Two of the country's leading medical and scientific experts will address the nation this morning as the pandemic reaches a "critical point."
England's chief medical officer Chris Witty and Sir Patrick Vallance, the chief scientific adviser, will give a public briefing on the latest coronavirus data at around 11am.
It is expected that Mr Witty will point out that "the trend in the UK is heading in the wrong direction" as coronavirus cases across the country continue to soar.
The pair will explain how the virus is spreading and the potential scenarios as we move into a "very challenging winter period".
The public will also be presented with data on other countries which are experiencing a second wave and how this could be replicated in the UK.
Elsewhere, reports say the Prime Minister will also address the nation later this week to "reveal plans of a lockdown".
It comes as Health Secretary Matt Hancock has warned new restrictions could be rolled out as the "nation faces a tipping point."
Meanwhile, in Hull and East Yorkshire 13 new cases were announced on Sunday.
In Hull, four people tested positive meaning the total number of cases is now 1,692.
Another nine people were confirmed to have the virus in East Yorkshire where the total stands at 1,860.
MP says national lockdown would look like current restrictions in north-east
Conservative MP Theresa Villiers has said the most likely option for a national lockdown would be similar to the current restrictions in the north-east of England.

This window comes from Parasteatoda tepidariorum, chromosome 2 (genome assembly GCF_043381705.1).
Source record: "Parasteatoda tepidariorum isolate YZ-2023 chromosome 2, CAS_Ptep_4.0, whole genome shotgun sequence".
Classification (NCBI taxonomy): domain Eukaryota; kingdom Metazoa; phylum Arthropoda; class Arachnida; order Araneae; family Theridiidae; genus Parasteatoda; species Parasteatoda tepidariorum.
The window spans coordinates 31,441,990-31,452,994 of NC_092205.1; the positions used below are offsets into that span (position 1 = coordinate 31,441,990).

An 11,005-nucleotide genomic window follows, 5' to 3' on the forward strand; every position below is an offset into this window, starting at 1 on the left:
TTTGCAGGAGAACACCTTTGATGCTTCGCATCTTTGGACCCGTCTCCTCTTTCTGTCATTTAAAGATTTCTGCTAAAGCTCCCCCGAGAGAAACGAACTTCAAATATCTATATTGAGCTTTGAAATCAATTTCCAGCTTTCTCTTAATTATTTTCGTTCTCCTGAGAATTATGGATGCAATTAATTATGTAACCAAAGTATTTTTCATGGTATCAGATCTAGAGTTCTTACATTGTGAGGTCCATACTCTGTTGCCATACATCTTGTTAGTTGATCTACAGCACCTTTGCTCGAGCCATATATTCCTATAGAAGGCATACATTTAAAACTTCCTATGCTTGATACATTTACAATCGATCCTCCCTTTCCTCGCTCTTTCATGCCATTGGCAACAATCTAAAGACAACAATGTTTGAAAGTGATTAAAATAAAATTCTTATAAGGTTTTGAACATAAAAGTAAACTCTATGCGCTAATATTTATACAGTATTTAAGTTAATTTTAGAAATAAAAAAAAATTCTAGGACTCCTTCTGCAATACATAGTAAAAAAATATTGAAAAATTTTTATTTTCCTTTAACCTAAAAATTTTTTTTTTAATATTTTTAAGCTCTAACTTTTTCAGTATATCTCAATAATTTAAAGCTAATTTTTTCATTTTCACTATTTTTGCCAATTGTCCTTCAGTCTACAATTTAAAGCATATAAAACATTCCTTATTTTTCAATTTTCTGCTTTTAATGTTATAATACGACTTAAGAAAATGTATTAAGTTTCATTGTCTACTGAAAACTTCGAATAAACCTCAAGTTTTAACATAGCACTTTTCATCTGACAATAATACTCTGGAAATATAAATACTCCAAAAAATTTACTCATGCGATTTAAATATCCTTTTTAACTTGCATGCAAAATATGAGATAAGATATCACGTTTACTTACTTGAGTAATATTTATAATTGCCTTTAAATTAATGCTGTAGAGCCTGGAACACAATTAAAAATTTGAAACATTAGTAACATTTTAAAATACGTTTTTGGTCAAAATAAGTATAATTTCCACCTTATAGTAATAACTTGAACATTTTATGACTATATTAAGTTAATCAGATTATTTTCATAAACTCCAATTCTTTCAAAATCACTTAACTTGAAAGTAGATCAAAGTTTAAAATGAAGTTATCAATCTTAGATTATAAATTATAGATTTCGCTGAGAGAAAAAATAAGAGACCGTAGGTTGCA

The former Cabinet Minister told Carolyn Quinn on BBC Radio 4 Westminster Hour: “If cases do continue to rise, I would have thought the most likely option that the Government would go for on a national level is the kind of restrictions that they’re undertaking in the north east, so unfortunately that means possibly a period when people are not allowed to socialise with others, inside or outdoors and further restrictions on the way hospitality works.
“I really hope that we don’t have to come to that because obviously the hospitality sector has been hit so hard by this, but I think of all the measures we could take to stem the outbreak or the possible second wave, it seems that restrictions on social gatherings may be the most effective and also have less economic damage than a bigger lockdown affecting more businesses.”